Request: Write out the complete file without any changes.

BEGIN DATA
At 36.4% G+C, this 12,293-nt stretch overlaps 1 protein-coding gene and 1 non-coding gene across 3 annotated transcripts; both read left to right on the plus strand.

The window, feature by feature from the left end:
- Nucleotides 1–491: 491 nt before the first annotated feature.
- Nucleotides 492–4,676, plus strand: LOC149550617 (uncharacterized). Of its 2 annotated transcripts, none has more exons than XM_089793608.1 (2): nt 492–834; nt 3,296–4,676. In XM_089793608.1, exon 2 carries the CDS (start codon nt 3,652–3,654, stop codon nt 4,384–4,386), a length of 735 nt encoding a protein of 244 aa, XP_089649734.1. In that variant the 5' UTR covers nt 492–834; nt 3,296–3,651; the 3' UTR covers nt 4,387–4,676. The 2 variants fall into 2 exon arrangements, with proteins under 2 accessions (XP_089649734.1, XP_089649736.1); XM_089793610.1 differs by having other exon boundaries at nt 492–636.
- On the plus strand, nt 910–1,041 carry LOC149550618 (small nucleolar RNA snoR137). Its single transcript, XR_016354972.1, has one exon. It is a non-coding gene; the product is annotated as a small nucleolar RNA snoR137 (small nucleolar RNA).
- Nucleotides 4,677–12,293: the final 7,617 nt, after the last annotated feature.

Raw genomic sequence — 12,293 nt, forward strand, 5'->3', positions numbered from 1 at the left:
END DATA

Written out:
At 36.4% G+C, this 12,293-nt stretch overlaps 1 protein-coding gene and 1 non-coding gene across 3 annotated transcripts; both read left to right on the plus strand.

The window, feature by feature from the left end:
- Nucleotides 1–491: 491 nt before the first annotated feature.
- Nucleotides 492–4,676, plus strand: LOC149550617 (uncharacterized). Of its 2 annotated transcripts, none has more exons than XM_089793608.1 (2): nt 492–834; nt 3,296–4,676. In XM_089793608.1, exon 2 carries the CDS (start codon nt 3,652–3,654, stop codon nt 4,384–4,386), a length of 735 nt encoding a protein of 244 aa, XP_089649734.1. In that variant the 5' UTR covers nt 492–834; nt 3,296–3,651; the 3' UTR covers nt 4,387–4,676. The 2 variants fall into 2 exon arrangements, with proteins under 2 accessions (XP_089649734.1, XP_089649736.1); XM_089793610.1 differs by having other exon boundaries at nt 492–636.
- On the plus strand, nt 910–1,041 carry LOC149550618 (small nucleolar RNA snoR137). Its single transcript, XR_016354972.1, has one exon. It is a non-coding gene; the product is annotated as a small nucleolar RNA snoR137 (small nucleolar RNA).
- Nucleotides 4,677–12,293: the final 7,617 nt, after the last annotated feature.

Raw genomic sequence — 12,293 nt, forward strand, 5'->3', positions numbered from 1 at the left: